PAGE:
Coffee Consumption Linked to Lower Severity of NAFLD in Type 2 Diabetes

A study examining associations between coffee metabolites and risk of NAFLD severity suggests people with type 2 diabetes had a lower risk of fibrosis and more severe NAFLD based on increased coffee consumption.

A new study from investigators in Portugal suggests consumption of coffee could help reduce the severity of nonalcoholic fatty liver disease (NAFLD) in people with type 2 diabetes.

The study, which included more than 150 people with overweight or obesity, found people with greater levels of caffeine were less likely to have liver fibrosis and greater levels of noncaffeine coffee components were significantly associated with reduced fatty liver index scores.

“Due to changes in modern diet and lifestyle, there is an increase in obesity rates and incidence of both T2D and NAFLD, which can ultimately develop into more severe and irreversible conditions, burdening healthcare systems,” said John Griffith Jones, PhD, senior researcher in the Center for Neuroscience and Cell Biology at the University of Coimbra, in a statement. Our research is the first to observe that higher cumulative amounts of both caffeine and non-caffeine metabolites in urine are associated with a reduced severity of NAFLD in overweight people with T2D.”

Among the most consumed substances on the planet, a nearly endless amount of time and energy has been expended examining the potential effects, both positive and negative, of coffee consumption on health on a population and subgroup level. Conducted by Jones and a team of colleagues, the current study was designed to explore the roles of caffeine and noncaffeine components of coffee on NAFLD severity after previous data indicated coffee may protect against NAFLD.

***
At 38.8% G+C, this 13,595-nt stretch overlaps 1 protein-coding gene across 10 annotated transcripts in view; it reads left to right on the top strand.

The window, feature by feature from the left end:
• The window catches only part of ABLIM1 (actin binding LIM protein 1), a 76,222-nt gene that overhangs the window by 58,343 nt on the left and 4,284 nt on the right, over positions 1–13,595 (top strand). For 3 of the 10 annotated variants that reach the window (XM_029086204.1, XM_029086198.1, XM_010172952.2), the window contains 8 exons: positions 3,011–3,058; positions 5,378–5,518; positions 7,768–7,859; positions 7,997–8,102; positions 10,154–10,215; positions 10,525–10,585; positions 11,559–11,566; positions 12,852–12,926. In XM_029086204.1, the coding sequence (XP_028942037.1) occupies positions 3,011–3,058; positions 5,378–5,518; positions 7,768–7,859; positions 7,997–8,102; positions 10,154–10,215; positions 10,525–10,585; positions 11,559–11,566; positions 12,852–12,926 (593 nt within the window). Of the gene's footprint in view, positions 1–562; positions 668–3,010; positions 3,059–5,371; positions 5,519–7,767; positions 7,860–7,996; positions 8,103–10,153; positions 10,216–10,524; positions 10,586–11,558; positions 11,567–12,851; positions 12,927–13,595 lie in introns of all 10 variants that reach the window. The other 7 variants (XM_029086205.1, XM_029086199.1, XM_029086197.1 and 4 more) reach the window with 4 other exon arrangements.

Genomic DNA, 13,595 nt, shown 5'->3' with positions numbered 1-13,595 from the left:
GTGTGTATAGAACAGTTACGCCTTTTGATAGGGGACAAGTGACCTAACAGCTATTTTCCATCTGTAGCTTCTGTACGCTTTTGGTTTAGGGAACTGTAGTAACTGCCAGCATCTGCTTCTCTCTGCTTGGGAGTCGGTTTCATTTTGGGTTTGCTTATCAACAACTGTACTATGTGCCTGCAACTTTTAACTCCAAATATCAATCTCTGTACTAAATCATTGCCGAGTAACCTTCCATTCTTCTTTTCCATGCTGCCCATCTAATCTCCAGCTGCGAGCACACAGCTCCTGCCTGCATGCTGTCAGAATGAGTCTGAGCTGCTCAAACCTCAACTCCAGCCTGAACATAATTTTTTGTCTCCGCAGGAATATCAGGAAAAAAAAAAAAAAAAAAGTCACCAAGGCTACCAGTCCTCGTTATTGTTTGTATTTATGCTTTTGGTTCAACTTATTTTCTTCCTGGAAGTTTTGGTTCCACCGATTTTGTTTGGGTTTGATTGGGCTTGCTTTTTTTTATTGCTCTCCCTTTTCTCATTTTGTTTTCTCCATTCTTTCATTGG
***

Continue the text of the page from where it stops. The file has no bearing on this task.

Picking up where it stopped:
To do so, investigators designed their study to leverage data from a cohort of 156 overweight subjects who had data on coffee consumption available via a questionnaire, including a subgroup of 98 patients who provided a 24-hour urine sample for quantification of coffee metabolites. For the purpose of analysis, NAFLD was characterized by the fatty liver index (FLI) and by Fibroscan assessment.

The overall cohort had a mean age of 59±9 years, 87% had type 2 diabetes, and the mean BMI was 29±5 kg/m2. Among those with urine data, the mean age of 60±6 years, 100% had diabetes, and the mean BMI was 30±4 kg/m2.

Upon analysis, investigators found no associations between self-reported coffee intake and NAFLD. However, investigators pointed out total urine caffeine metabolites, which was defined as caffeine, paraxanthine, and theophylline and adjusted for fat-free body mass, were significantly higher for subjects with no liver fibrosis compared to their counterparts with fibrosis. Further analysis of associations with noncaffeine metabolites, which was defined as trigonelline, caffeic acid, and p-coumaric acid, revealed a significant negative association with FLI.

In multiple regression analyses in those with type 2 diabetes, results indicated both caffeine and noncaffeine were negatively associated with FLI after adjustment for age, sex, HbA1c, ethanol intake, and GFR. Investigators also pointed out theophylline fraction of caffeine metabolites was associated with significantly increased fibrosis and FLI.

“There is a general consensus that coffee intake is associated with modest but significant protection against NAFLD. To date, this has been entirely based on questionnaire data that, among other things, does not provide information on the role of different coffee components in protecting against NAFLD,” investigators noted in their conclusion. “Our study indicates that higher cumulative amounts of both caffeine and non-caffeine metabolites measured in a 24-hour urine collection are associated with a less severe NAFLD profile.”

This study, “Increased Intake of Both Caffeine and Non-Caffeine Coffee Components Is Associated with Reduced NAFLD Severity in Subjects with Type 2 Diabetes,” was published in Nutrients.